Clinical Observations on Interferences of Early Father Absence in the Achievement of Femininity by R. Lohr, C. g, A. Mendell and B. Riemer, Clinical Social Work Journal, V. 17, #4, Winter, 1989 ——————————————————————————–
“In summary, 30% of the children in the present study experienced a marked decrease in their academic performance following parental separation, and this was evident three years later. Access to both parents seemed to be the most protective factor, in that it was associated with better academic adjustment…Moreover, data revealed that noncustodial parents (mostly fathers) were very influential in their children’s development…These data also support the interpretation that the more time a child spends with the noncustodial noncustodial parent the better the overall adjustment of the child.”
Factors Associated with Academic Achievement in Children Following Parental Separation, L. Bisnaire, PhD; P. Firestone, PhD; D. Rynard, MA Sc American Journal of Orthopsychiatry, 60(1), January, 1990
“While in most instances adolescents from recently disrupted household were more negatively affected by their parents’ divorce, some findings did identify long-term effects of earlier disruption. Adolescent girls who had experienced parental divorce when they were younger than six or between six and nine years old reported becoming involved with alcohol or drugs in proportions higher than did girls from intact families. Adolescent girls whose experience of divorce occurred before they were six more frequently reported skipping school than did girls from intact families or girls whose parents divorced when they were between the ages of six and nine.”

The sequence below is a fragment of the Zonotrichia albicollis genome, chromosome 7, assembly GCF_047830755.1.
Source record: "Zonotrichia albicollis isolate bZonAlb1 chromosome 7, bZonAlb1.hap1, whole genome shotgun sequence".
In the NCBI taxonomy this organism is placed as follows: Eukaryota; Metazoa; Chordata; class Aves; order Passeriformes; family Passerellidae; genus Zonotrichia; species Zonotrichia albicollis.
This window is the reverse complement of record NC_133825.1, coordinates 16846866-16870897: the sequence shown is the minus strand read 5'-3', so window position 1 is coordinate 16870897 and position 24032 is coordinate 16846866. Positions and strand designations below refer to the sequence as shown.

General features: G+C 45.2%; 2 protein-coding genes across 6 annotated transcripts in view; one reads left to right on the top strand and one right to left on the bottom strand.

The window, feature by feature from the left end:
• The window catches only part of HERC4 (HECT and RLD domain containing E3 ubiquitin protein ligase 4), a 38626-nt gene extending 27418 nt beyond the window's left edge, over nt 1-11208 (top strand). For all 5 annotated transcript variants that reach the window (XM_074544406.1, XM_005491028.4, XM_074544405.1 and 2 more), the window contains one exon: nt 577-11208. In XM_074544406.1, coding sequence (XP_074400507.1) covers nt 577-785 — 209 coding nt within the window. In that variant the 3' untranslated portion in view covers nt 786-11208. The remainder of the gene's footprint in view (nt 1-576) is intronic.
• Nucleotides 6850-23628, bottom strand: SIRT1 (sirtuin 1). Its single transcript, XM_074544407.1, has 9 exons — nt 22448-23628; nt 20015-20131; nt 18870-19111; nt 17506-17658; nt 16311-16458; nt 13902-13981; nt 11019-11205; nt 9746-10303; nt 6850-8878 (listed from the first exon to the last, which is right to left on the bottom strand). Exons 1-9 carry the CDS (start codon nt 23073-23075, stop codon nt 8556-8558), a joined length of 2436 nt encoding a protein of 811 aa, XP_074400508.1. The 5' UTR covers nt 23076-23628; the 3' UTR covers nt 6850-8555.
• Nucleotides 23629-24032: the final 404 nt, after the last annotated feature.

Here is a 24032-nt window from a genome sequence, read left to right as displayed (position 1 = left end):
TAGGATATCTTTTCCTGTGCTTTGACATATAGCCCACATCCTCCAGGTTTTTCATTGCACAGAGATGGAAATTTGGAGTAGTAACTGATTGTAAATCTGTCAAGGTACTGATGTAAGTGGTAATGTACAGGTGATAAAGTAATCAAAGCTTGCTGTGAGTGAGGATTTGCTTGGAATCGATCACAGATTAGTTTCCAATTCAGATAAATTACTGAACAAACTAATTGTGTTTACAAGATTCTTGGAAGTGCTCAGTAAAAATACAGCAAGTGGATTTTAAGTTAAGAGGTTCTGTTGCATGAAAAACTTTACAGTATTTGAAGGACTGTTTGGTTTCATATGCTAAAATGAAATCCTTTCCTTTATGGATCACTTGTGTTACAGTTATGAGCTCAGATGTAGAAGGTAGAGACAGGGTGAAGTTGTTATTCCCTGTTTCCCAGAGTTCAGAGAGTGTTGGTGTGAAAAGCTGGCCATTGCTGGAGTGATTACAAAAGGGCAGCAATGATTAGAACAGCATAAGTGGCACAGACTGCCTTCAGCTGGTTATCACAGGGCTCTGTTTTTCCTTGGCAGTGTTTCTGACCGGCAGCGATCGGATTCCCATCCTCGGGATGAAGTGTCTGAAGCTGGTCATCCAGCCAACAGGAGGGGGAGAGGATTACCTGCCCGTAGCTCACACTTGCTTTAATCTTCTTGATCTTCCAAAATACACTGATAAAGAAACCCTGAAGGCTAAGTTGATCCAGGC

“These findings underscore the vulnerability of adolescents whose parents have divorced within the last five years. The impact of the marital disruption was most pronounced among girls, who skipped school more frequently, reported more depress ehavior, and described social support in more negative terms than did boys from recently disrupted homes.”
The Effects of Marital Disruption on Adolescents: Time as a Dynamic A. Frost, PhD; B. Pakiz, EdM, American Journal of Orthopsychiatry, 60(4), October, 1990